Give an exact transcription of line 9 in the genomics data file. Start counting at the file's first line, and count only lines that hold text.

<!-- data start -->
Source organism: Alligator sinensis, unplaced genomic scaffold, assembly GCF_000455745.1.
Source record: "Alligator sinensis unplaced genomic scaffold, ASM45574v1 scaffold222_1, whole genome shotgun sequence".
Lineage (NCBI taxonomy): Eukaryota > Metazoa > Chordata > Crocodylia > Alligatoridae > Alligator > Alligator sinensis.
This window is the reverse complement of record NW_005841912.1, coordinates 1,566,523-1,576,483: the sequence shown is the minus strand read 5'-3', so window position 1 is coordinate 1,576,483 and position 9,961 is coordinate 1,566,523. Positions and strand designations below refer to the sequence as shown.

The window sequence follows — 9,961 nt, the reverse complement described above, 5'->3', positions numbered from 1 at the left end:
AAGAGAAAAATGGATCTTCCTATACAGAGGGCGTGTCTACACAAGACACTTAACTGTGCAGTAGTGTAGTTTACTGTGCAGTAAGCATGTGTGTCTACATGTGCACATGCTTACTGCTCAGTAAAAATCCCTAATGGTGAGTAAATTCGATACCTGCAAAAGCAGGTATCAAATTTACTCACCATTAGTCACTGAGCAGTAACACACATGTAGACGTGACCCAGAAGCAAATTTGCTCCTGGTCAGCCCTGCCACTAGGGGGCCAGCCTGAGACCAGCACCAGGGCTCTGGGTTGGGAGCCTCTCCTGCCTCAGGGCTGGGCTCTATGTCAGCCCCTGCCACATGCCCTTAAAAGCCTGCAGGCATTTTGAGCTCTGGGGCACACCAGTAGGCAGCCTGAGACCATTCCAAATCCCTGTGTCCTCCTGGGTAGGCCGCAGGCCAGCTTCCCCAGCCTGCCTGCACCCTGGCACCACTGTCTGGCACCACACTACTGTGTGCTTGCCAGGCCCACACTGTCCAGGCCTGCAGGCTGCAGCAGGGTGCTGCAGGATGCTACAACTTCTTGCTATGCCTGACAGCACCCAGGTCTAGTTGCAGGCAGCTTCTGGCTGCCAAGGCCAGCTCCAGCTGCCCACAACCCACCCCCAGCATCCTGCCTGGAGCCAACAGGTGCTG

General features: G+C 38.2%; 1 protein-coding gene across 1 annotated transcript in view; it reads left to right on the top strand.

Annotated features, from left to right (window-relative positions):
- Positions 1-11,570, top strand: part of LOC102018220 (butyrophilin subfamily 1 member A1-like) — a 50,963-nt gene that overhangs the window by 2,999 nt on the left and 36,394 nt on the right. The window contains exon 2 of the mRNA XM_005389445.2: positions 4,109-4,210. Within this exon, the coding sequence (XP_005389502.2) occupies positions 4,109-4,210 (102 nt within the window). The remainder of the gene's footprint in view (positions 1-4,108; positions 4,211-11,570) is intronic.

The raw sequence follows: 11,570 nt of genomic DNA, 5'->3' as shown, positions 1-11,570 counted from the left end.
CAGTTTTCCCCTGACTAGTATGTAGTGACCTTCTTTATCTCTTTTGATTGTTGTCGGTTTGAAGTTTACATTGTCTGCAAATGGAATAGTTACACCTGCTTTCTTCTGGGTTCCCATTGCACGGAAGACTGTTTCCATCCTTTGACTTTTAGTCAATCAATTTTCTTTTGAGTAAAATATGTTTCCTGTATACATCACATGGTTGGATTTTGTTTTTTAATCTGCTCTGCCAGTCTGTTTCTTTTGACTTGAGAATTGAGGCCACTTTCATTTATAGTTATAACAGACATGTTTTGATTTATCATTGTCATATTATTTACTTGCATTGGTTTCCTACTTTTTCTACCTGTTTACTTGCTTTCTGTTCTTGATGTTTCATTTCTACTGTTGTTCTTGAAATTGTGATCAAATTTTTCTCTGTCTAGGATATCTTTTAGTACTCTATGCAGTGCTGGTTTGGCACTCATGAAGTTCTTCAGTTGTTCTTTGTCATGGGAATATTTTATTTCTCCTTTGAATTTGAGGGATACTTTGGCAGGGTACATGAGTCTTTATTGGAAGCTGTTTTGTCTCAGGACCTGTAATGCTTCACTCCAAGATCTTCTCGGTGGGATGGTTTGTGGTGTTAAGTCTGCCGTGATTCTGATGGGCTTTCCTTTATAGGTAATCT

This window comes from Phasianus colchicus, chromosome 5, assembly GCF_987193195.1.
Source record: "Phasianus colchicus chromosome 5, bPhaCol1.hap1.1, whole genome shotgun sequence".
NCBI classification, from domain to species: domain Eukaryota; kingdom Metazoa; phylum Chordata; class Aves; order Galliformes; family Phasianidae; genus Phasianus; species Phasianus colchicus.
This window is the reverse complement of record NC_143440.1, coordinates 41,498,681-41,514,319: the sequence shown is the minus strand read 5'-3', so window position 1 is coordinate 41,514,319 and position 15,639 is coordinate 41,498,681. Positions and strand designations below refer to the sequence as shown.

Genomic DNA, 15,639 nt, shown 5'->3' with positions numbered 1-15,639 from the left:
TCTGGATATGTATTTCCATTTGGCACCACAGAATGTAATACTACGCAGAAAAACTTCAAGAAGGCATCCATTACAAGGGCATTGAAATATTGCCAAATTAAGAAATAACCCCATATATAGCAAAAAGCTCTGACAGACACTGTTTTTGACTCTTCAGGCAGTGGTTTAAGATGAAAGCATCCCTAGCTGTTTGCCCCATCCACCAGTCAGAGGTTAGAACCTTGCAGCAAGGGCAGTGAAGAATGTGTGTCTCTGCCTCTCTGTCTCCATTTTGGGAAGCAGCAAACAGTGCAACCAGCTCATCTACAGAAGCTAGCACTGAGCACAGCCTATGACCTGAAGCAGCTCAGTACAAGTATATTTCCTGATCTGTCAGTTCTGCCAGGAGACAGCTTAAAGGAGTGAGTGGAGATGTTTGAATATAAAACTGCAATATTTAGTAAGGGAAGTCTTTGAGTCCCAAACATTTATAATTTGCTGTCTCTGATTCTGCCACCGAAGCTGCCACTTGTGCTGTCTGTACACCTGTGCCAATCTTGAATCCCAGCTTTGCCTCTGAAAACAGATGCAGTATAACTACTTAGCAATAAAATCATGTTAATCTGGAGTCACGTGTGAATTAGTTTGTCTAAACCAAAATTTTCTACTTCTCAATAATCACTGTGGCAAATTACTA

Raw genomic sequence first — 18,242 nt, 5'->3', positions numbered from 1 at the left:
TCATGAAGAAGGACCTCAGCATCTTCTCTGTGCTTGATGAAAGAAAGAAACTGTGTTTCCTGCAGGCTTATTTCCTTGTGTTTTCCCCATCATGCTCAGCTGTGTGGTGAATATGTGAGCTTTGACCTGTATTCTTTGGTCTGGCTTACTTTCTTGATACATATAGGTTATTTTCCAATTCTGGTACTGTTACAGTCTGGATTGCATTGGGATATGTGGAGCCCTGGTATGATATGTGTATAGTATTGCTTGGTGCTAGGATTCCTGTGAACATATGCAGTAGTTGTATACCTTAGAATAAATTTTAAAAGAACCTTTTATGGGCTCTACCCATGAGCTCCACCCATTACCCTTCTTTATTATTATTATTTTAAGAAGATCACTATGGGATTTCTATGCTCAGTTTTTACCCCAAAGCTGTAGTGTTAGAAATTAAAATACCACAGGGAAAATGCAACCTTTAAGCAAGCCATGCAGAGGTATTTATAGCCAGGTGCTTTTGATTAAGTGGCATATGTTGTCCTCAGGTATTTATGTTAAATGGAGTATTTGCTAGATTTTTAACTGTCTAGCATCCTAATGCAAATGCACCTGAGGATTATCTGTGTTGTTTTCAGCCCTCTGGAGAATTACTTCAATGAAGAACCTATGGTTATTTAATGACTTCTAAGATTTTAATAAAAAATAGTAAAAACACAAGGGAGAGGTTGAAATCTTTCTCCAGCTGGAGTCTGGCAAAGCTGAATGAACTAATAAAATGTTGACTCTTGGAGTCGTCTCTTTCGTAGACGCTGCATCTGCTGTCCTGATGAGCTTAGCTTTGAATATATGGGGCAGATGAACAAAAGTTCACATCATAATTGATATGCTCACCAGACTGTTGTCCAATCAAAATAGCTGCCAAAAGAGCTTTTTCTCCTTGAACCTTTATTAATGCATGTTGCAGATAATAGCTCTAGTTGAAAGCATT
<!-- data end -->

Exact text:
- Positions 1-11,570, top strand: part of LOC102018220 (butyrophilin subfamily 1 member A1-like) — a 50,963-nt gene that overhangs the window by 2,999 nt on the left and 36,394 nt on the right. The window contains exon 2 of the mRNA XM_005389445.2: positions 4,109-4,210. Within this exon, the coding sequence (XP_005389502.2) occupies positions 4,109-4,210 (102 nt within the window). The remainder of the gene's footprint in view (positions 1-4,108; positions 4,211-11,570) is intronic.